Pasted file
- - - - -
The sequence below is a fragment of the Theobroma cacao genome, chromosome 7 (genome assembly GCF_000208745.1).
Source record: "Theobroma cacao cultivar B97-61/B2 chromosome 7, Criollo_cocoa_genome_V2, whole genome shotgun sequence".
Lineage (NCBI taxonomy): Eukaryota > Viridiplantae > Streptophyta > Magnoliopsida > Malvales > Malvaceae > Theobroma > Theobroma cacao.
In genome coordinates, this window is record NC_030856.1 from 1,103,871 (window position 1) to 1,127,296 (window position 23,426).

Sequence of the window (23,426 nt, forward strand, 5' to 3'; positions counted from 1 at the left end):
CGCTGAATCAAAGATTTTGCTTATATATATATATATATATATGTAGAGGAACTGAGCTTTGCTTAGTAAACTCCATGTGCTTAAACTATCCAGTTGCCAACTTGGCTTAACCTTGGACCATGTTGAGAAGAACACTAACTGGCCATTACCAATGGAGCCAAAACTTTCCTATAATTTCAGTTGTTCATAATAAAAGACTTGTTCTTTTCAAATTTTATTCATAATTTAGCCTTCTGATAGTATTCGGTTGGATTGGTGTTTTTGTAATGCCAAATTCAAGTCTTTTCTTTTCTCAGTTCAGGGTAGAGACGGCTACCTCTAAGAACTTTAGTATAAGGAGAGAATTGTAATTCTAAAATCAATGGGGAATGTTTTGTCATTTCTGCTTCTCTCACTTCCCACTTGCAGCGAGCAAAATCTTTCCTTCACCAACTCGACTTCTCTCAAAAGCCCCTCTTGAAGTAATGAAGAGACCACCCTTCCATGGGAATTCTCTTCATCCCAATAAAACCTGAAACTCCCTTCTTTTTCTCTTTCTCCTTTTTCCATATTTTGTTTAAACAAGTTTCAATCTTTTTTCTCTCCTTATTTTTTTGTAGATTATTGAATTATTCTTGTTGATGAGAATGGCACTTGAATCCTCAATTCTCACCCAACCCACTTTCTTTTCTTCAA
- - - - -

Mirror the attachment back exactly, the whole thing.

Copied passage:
The sequence below is a fragment of the Theobroma cacao genome, chromosome 7 (genome assembly GCF_000208745.1).
Source record: "Theobroma cacao cultivar B97-61/B2 chromosome 7, Criollo_cocoa_genome_V2, whole genome shotgun sequence".
Lineage (NCBI taxonomy): Eukaryota > Viridiplantae > Streptophyta > Magnoliopsida > Malvales > Malvaceae > Theobroma > Theobroma cacao.
In genome coordinates, this window is record NC_030856.1 from 1,103,871 (window position 1) to 1,127,296 (window position 23,426).

Sequence of the window (23,426 nt, forward strand, 5' to 3'; positions counted from 1 at the left end):
CGCTGAATCAAAGATTTTGCTTATATATATATATATATATATGTAGAGGAACTGAGCTTTGCTTAGTAAACTCCATGTGCTTAAACTATCCAGTTGCCAACTTGGCTTAACCTTGGACCATGTTGAGAAGAACACTAACTGGCCATTACCAATGGAGCCAAAACTTTCCTATAATTTCAGTTGTTCATAATAAAAGACTTGTTCTTTTCAAATTTTATTCATAATTTAGCCTTCTGATAGTATTCGGTTGGATTGGTGTTTTTGTAATGCCAAATTCAAGTCTTTTCTTTTCTCAGTTCAGGGTAGAGACGGCTACCTCTAAGAACTTTAGTATAAGGAGAGAATTGTAATTCTAAAATCAATGGGGAATGTTTTGTCATTTCTGCTTCTCTCACTTCCCACTTGCAGCGAGCAAAATCTTTCCTTCACCAACTCGACTTCTCTCAAAAGCCCCTCTTGAAGTAATGAAGAGACCACCCTTCCATGGGAATTCTCTTCATCCCAATAAAACCTGAAACTCCCTTCTTTTTCTCTTTCTCCTTTTTCCATATTTTGTTTAAACAAGTTTCAATCTTTTTTCTCTCCTTATTTTTTTGTAGATTATTGAATTATTCTTGTTGATGAGAATGGCACTTGAATCCTCAATTCTCACCCAACCCACTTTCTTTTCTTCAA